Wednesday, 14 December 2016

Daredevil [2016] #5 - Marvel Comics

DAREDEVIL No. 5, May 2016
Packed full of fist-fights, swordplay, extravagant firearms and supernatural mumbo jumbo involving stolen mystical powers, there can be little doubt that Issue Five of “Daredevil” tries to squeeze as much action-packed mayhem from out of Charles Soule’s script as it can. In fact, whether it be the Man Without Fear’s protégé, Samuel Chung, protecting innocent congregation members from Tenfinger’s cut-throat assassins, or “the full-time crime-fighter” battling “a half-dead beast infused with evil energies through the mystic arts of the Hand”, this twenty-page periodical rarely pauses to allow its 44,868-strong audience to catch their breath.

Fortunately, such energic storytelling doesn’t come at the cost of character development either, as the Brooklyn-born writer’s narrative manages to both finally portray the plot’s “mysterious crimelord turned cult leader” as the cowardly villain this comic’s readership has always known him to be, and temporarily resolve the turbulent relationship between Blindspot and his eight-fingered ninja parent; “Your mother is dead, Samuel. Don’t ever try to save me again.” There’s even a momentary break in the pulse-pounding proceedings to highlight Matt Murdock’s difficulties in juggling his super-heroics alongside a life working for the New York County District Attorney’s office.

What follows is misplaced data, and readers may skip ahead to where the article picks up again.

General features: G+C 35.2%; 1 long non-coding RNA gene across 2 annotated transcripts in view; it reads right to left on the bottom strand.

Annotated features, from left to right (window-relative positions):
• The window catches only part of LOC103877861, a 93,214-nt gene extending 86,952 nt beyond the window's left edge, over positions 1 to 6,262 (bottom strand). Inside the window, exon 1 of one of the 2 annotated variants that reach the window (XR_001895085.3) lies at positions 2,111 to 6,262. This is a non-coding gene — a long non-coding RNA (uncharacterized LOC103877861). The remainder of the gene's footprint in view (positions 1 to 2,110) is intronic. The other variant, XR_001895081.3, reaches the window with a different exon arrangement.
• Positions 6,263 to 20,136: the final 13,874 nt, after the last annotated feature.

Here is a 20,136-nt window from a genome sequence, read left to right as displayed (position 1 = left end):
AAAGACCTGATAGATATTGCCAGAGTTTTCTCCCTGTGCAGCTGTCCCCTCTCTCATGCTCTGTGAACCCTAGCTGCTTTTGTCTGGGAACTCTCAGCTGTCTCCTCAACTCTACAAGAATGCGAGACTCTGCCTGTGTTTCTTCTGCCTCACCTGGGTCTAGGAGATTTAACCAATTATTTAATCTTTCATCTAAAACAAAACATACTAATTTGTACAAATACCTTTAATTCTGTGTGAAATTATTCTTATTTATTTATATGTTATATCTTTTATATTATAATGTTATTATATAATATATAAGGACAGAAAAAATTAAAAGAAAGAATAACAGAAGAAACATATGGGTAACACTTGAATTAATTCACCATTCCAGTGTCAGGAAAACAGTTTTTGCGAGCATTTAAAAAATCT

Arguably this publication’s greatest boon however, is the Stan Lee Excelsior Award-winner’s ‘monster of the moment’ known as “a Fist.” Not only is this formidable-looking “corpse-engine” memorably created by the Hand sacrificing “a hundred of their own to the Beast”, but it is also an opponent Daredevil has “never fought” before, and as such provides Bill Everett’s co-creation with a seemingly rare opportunity to demonstrate just how he first ‘feels out’ his opponent for weaknesses before he (fatally) strikes.

Quite possibly inspired by this comic’s cacophony of combat, Ron Garney’s highly-stylised artwork is exceptionally dynamic throughout, and really provides each and every blow landed with the gravitas they deserve. It’s certainly hard not to hear the grisly sound of a long blade carving flesh as the Hand’s heavily-armed behemoth chops his way through Tenfinger’s overwhelmed and outmatched hoodlums, or inadvertently move as if to dive for cover as the fallen Chinatown messiah indiscriminately sprays an especially well-drawn panel with semi-automatic pistol fire.
The variant cover art of "DAREDEVIL" No. 5 by Sara Pichelli

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